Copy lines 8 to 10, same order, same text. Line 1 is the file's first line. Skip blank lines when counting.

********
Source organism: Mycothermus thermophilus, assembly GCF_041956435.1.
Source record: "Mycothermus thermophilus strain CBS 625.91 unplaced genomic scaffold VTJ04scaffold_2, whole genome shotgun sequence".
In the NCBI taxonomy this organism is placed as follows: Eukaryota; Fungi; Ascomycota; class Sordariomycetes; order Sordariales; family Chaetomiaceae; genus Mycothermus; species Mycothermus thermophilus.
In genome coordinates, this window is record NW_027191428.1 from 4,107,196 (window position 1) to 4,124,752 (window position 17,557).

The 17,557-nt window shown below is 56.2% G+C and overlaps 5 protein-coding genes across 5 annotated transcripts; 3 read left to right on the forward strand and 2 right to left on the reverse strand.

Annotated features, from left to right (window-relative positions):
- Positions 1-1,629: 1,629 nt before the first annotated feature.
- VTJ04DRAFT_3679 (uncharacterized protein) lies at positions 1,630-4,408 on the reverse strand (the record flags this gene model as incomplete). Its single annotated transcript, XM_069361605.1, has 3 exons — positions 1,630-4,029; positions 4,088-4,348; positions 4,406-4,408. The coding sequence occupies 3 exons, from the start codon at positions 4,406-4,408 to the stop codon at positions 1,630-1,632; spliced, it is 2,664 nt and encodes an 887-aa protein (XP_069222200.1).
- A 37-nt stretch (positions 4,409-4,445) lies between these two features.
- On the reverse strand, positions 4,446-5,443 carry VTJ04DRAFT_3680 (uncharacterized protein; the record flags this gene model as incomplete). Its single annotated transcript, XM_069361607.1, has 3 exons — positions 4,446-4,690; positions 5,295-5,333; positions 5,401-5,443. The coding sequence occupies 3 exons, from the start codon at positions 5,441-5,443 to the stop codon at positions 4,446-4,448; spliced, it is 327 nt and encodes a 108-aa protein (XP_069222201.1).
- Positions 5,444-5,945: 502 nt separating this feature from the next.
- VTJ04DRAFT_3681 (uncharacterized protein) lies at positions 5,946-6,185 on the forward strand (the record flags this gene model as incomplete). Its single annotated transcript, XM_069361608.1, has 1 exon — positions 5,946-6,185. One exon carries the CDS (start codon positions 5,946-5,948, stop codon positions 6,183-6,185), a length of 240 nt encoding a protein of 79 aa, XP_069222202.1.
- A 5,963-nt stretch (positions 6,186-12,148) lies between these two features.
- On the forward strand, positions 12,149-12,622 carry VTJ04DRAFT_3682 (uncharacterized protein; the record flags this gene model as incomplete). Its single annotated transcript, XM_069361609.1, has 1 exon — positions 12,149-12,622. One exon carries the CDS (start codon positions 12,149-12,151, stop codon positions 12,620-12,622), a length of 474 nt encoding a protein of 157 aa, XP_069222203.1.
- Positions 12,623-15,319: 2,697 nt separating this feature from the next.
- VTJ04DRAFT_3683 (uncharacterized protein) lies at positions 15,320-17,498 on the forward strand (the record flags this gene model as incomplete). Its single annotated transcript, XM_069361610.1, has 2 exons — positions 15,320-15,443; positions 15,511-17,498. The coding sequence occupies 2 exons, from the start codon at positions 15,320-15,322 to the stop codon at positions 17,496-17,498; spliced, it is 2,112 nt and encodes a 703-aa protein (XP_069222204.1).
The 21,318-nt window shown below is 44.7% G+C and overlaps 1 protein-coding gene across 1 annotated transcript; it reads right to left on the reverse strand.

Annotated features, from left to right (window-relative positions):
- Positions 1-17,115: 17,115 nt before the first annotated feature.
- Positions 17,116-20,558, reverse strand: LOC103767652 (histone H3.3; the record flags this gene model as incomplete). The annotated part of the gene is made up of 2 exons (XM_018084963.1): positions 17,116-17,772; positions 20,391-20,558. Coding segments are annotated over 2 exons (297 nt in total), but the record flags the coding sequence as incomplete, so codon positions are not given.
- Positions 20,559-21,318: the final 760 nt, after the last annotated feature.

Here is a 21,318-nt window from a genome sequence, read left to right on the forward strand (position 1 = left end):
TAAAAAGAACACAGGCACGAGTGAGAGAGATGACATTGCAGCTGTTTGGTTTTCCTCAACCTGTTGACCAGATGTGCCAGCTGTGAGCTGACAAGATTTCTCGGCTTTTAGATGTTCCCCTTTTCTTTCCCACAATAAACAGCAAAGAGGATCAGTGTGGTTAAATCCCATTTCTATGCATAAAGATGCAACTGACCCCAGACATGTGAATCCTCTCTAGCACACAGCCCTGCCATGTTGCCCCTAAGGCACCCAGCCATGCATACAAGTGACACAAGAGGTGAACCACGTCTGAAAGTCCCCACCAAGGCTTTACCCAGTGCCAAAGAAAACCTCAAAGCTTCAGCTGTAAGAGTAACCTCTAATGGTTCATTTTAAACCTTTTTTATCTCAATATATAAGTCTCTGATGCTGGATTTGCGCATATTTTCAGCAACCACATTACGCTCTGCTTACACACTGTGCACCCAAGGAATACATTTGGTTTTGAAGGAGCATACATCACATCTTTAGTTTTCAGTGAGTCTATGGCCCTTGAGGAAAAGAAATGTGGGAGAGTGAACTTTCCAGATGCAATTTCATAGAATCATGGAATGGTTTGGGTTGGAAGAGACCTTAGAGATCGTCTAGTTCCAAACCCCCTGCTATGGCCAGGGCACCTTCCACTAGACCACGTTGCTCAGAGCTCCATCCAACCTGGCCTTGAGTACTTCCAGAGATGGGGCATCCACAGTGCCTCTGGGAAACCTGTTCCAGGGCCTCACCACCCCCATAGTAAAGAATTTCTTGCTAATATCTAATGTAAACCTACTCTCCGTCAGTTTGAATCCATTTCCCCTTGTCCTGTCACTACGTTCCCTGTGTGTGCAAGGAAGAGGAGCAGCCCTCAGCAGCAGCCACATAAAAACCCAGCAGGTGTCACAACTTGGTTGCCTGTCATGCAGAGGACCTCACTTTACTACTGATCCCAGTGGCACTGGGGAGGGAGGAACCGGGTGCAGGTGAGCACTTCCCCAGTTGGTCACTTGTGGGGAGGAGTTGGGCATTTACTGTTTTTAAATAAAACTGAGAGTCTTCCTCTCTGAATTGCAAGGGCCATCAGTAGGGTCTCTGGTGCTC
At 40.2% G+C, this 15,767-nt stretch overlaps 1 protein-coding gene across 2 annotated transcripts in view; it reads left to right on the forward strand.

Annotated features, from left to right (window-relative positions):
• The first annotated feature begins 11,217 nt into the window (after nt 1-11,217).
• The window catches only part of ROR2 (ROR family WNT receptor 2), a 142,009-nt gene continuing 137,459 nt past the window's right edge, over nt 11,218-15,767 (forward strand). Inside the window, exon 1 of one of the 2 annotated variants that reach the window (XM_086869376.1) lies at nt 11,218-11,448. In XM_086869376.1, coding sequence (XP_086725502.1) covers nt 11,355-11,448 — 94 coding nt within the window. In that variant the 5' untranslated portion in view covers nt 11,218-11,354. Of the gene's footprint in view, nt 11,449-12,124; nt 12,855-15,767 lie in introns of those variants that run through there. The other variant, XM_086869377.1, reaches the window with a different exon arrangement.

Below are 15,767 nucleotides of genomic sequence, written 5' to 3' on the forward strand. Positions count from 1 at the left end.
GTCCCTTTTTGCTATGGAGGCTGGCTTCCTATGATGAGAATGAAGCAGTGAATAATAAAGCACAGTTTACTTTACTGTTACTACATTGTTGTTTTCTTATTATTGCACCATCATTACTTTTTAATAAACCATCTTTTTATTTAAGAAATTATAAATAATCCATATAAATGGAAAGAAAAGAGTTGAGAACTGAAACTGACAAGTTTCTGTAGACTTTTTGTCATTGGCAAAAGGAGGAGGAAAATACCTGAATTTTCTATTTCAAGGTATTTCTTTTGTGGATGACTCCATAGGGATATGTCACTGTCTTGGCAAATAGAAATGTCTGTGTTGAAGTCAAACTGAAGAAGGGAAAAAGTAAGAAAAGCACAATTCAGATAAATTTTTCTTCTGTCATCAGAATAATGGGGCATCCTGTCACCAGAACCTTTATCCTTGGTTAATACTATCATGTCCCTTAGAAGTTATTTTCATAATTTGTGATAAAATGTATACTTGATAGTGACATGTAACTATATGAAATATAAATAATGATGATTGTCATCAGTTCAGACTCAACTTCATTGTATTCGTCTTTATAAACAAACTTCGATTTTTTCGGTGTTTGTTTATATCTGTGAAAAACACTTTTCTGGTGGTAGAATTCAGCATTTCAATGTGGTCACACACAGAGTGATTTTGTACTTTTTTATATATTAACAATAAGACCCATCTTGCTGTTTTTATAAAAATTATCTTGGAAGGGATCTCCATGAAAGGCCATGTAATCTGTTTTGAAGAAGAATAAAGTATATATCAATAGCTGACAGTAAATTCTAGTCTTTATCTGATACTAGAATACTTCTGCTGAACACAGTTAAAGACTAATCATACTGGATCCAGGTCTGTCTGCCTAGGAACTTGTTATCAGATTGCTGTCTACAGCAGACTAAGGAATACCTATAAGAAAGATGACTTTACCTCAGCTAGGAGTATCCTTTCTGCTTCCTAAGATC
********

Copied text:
- VTJ04DRAFT_3679 (uncharacterized protein) lies at positions 1,630-4,408 on the reverse strand (the record flags this gene model as incomplete). Its single annotated transcript, XM_069361605.1, has 3 exons — positions 1,630-4,029; positions 4,088-4,348; positions 4,406-4,408. The coding sequence occupies 3 exons, from the start codon at positions 4,406-4,408 to the stop codon at positions 1,630-1,632; spliced, it is 2,664 nt and encodes an 887-aa protein (XP_069222200.1).
- A 37-nt stretch (positions 4,409-4,445) lies between these two features.
- On the reverse strand, positions 4,446-5,443 carry VTJ04DRAFT_3680 (uncharacterized protein; the record flags this gene model as incomplete). Its single annotated transcript, XM_069361607.1, has 3 exons — positions 4,446-4,690; positions 5,295-5,333; positions 5,401-5,443. The coding sequence occupies 3 exons, from the start codon at positions 5,441-5,443 to the stop codon at positions 4,446-4,448; spliced, it is 327 nt and encodes a 108-aa protein (XP_069222201.1).